The Lac Operon

The regulatory mechanism of operon responsible for utilization of lactose as a carbon source is called the Lac Operon. It was extensively studied for the first time by Jacob and Monod (1961). Commonly an operon consists of repressor, promoter, operator and structural genes. The message produced by an operon is polycistronic because the information of all the structural genes resides on a single molecule of m RNA. The lactose utilizing system consists of two types of components: the structural genes (LacZ, LacY and LacA) the products of which are required for transport and metabolism of lactose and the regulatory genes (the lacI, the lacO and the lacP). These two components together comprises the lac operon. The Structural Genes: The number of structural genes corresponds to the number of proteins. Lac operon consist of three structural genes i.e. lac Z, lac Y and lac A. Lac lac z codes for the enzyme beta galactosidase (β-gal), which breaks down lactose into glucose and galactose and, also converts lactose to allolactose. This enzyme is a tetramer of four identical subunits each with molecular weight of 1,16,400. lac Y codes for permease, which is an enzyme needed for transporting lactose into the cell. Permease has molecular weight of 46,500. It is hydrophobic. lac A codes for transacetylase, which is not involved in lactose metabolism. The molecular weight of enzyme transacetylase is 30,000.

The Regulatory Genes: It consist of lacI, lacP and lacO. O is the operator region, which, has the ability to bind to a repressor protein. P is the promoter, which overlaps with the operator. If the repressor protein is bound to the operator, transcription does not occur because the repressor blocks the promoter region , so that RNA pol cannot bind to initiate transcription. Associated to the lac operon is the lac i gene which is located upstream from the promoter/operator, and codes for the repressor protein that binds to the operator. This protein is a tetramer (it has 4 sub-units). The repressor is an allosteric protein, which means that it changes its shape in response to binding of an inducer molecule. In this case the inducer is allolactose, a metabolite produced by conversion of lactose by b-gal. When the inducer binds to the repressor, it changes in shape and no longer can bind to the operator. Then RNA pol can bind to promoter to initiate transcription. the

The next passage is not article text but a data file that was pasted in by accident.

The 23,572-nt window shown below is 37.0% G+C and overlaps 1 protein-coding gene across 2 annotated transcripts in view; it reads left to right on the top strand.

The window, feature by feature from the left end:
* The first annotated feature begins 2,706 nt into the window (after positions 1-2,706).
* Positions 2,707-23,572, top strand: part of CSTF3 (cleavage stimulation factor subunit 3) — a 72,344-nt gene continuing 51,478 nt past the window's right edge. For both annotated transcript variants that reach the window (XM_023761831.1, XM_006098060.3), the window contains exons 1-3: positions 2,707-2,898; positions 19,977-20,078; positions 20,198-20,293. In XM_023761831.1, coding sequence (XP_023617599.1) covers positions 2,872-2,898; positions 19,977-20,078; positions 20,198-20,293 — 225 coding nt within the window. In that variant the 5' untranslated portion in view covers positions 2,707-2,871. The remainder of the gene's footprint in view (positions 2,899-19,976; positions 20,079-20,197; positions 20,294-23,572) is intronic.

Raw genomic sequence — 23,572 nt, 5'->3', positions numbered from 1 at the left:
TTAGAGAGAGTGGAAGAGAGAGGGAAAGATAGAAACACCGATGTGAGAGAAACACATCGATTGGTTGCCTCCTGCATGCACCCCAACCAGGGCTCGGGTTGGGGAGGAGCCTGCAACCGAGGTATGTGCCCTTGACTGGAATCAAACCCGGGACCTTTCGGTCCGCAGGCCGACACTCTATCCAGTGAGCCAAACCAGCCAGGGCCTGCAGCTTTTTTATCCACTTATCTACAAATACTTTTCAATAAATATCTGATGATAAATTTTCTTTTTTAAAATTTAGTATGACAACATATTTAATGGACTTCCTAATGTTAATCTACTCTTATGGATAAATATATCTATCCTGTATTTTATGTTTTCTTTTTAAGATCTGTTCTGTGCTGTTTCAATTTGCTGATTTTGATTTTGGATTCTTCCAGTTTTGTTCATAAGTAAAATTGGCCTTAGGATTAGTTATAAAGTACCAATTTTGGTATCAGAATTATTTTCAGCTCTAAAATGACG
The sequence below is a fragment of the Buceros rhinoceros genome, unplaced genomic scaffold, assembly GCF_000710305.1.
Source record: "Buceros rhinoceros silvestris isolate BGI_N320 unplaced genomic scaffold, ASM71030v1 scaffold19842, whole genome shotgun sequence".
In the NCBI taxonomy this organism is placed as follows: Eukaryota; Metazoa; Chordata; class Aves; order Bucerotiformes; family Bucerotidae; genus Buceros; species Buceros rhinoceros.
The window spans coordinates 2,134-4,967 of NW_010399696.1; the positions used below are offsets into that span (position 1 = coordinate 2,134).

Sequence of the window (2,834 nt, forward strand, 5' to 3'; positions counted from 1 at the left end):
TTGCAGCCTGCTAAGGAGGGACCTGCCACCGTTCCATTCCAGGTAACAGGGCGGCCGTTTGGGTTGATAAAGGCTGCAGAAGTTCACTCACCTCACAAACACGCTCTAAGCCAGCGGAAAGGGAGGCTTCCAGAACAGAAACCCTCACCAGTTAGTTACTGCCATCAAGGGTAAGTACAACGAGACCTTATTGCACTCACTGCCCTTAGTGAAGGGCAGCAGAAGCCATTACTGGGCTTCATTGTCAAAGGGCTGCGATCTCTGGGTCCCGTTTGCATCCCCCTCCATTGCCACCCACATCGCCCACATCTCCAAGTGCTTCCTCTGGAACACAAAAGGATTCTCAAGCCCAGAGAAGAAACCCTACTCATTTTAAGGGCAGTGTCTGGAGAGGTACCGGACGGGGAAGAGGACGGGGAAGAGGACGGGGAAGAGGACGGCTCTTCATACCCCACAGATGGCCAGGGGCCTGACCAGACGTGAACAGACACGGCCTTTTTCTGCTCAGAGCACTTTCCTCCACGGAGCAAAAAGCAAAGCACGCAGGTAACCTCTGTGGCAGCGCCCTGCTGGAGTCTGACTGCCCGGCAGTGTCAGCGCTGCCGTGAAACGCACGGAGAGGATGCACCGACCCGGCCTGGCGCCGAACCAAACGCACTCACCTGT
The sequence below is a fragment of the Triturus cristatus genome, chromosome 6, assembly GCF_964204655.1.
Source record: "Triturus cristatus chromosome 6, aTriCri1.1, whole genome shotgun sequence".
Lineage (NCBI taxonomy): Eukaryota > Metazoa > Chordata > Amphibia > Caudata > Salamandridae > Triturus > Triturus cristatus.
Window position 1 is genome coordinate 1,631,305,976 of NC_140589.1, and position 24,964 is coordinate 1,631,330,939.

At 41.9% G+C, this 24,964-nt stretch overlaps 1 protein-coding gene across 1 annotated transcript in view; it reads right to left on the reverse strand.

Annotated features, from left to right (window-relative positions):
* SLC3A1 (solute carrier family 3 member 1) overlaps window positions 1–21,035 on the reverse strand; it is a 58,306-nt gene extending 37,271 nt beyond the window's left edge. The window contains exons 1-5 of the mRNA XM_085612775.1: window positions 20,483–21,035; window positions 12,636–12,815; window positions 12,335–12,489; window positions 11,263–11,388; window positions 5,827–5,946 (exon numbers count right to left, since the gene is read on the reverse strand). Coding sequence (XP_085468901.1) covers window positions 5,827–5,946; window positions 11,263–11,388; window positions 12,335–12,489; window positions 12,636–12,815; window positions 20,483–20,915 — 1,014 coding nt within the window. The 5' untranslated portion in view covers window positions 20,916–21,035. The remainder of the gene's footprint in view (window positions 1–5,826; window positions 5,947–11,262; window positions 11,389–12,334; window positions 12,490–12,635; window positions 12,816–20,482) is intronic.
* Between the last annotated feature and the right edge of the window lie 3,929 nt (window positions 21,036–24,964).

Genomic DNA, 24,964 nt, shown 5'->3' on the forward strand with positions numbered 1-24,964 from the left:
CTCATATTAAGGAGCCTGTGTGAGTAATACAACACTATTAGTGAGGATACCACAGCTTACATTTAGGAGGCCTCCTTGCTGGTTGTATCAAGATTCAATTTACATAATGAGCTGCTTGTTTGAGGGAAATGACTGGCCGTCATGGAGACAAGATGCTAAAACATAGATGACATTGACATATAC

Repressed state of lac operon: In repressed state, the repressor protein bind to the operator and form an operator-repressor complex which in turn physically blocks the transcription of Z, Y and A genes by preventing the release of RNA polymerase to begin transcription.

Induced state of lac operon: When an inducer (eg. Lactose) is present, it binds to repressor proteins and forms an inducerrepressor complex. This complex cannot bind to the operator. Due to the formation of complex the repressor undergoes

changes in conformation of shape and becomes inactive. Consequently, polycistronic (proteins). the mRNAs structural and the genes later can synthesize the



Positive Regulation of the Lac Operon-Catabolic Control: